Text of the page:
The Supreme Court’s 2021-2022 term, which ran from October 4, 2021 through June 30, 2022, has ended and a number of key cases may impact employers. Below is a summary of these cases and the issues clients have been asking about.
Many employers require employees to sign arbitration agreements so that any employment-related disputes that arise would be resolved through arbitration, rather than lengthy and costly litigation. Arbitration provides for: (i) increased confidentiality, (ii) the ability to prevent or limit exposure to expensive class, collective, or representative actions, (iii) a faster, streamlined process for resolution (usually), and (iv) potentially lesser defense costs. Clients frequently have concerns regarding the use of such agreements in multiple jurisdictions with potentially conflicting laws. Thankfully, the Supreme Court’s recent decision in Viking River Cruises, Inc. v. Angie Moriana simplifies the matter of state law compliance to a significant degree.
In Viking, the Court considered an arbitration agreement containing a waiver of the employee’s ability to maintain a claim as a representative of multiple as-of-yet unnamed and unidentified other employees under a California law. California prohibited the enforcement of such waivers. The Supreme Court decision invalidated that portion of the California law prohibiting representational claim waivers, finding the state law was preempted by the Federal Arbitration Act (“FAA”), which favors arbitration. This decision thus protects an employer’s ability to have employees agree to arbitrate claims on an individual basis, only. The Court’s decision assists multi-jurisdictional employers by potentially limiting, to some extent, the compliance burden of maintaining an arbitration program under multiple state laws. Employers likely can now rely on the rights protected by the FAA, regardless of contrary state law. Consult with legal counsel to discuss how this might apply to your business.
Arbitration in the Transportation Industry:
Employers in the transportation industry may also be interested in another Court decision from this term. While the FAA may provide protections for arbitration programs in most industries, it does not apply to transportation workers directly involved in transporting goods across state or international borders. In Southwest Airlines Co., v. Latrice Saxon, the Court clarified that certain supervisors for Southwest Airlines were transportation workers engaged in foreign or interstate commerce and, therefore, not covered by the protections of the FAA. As a result, the arbitration agreement in that case was not enforced, and the former employee was permitted to continue with her putative class action. Similarly situated employers may face a considerable hurdle, or even bar, to enacting an enforceable arbitration program.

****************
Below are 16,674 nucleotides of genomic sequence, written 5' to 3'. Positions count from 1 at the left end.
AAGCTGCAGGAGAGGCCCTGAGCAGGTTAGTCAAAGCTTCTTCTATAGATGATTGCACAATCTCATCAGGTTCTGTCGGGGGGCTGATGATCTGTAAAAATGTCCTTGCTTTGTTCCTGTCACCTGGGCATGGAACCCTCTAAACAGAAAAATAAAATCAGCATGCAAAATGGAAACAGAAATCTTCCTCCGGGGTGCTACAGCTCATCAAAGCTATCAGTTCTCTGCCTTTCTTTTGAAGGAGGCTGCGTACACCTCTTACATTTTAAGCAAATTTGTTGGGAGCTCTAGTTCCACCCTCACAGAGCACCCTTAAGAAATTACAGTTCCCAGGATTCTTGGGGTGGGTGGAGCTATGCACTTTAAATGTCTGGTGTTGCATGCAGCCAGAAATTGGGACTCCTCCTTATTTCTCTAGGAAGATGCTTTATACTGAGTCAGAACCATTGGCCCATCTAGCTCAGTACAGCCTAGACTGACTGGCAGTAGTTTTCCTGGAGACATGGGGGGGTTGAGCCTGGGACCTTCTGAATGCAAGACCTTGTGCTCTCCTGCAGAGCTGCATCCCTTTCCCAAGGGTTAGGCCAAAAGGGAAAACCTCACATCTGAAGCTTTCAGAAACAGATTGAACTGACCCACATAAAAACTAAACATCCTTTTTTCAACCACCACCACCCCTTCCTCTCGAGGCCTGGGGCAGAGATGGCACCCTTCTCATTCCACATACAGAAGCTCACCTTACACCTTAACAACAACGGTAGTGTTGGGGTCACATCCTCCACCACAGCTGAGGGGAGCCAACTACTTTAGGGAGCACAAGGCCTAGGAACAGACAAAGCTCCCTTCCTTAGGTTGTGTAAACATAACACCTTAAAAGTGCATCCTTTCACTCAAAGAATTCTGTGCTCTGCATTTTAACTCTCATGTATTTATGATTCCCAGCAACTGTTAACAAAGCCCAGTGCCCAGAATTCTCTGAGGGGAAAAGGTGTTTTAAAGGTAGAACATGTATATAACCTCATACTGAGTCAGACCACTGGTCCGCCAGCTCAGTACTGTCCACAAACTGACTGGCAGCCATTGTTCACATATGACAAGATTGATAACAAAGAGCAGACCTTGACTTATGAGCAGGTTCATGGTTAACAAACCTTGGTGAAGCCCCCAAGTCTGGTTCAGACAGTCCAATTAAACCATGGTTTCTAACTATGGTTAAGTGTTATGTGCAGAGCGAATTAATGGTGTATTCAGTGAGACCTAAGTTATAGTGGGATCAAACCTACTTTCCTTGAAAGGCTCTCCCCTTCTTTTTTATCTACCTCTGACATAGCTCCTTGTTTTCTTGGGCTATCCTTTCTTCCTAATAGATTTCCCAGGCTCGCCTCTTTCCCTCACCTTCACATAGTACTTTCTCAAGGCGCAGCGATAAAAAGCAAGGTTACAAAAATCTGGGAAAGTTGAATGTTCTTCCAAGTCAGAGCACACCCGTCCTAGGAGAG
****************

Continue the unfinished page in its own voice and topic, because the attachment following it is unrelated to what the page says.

In the wake of the Court’s holding that the U.S. Constitution does not confer a right to abortion, employers have inquired about various policy responses intended to assist employees. These generally take the form of assistance or reimbursement programs intended to allow individuals (employees as well as their dependents) to travel to receive reproductive care and/or abortions. Potential concerns for employers interested in adopting assistance or reimbursement plans run the gamut from liability for aiding and abetting others (potentially violating state laws) through to (comparatively mundane) tax and benefits law compliance issues. Further, privacy concerns abound whenever employers begin collecting sensitive, protected employee health information. We strongly recommend consulting with legal counsel before implementing such plans and to follow legal and legislative developments closely.
Second Amendment/Gun-Related Laws:
The final issue that has resulted in considerable concern from clients relates to the Court’s decision in New York State Rifle & Pistol Association, Inc., et al. v. Kevin P. Bruen, in His Official Capacity as Superintendent of New York State Police, et al. Clients have asked how this decision impacts their ability to regulate or control firearms on their premises – and the short answer is that it does not. The case that the Court considered involved a narrow issue relating to New York’s requirements for an individual to receive a concealed carry license from the state. It did not consider, or address, employer rights or workplace violence policies that prohibit firearms at work. As a result, New York employers do not need to modify their policies and may continue to limit employee possession of guns at work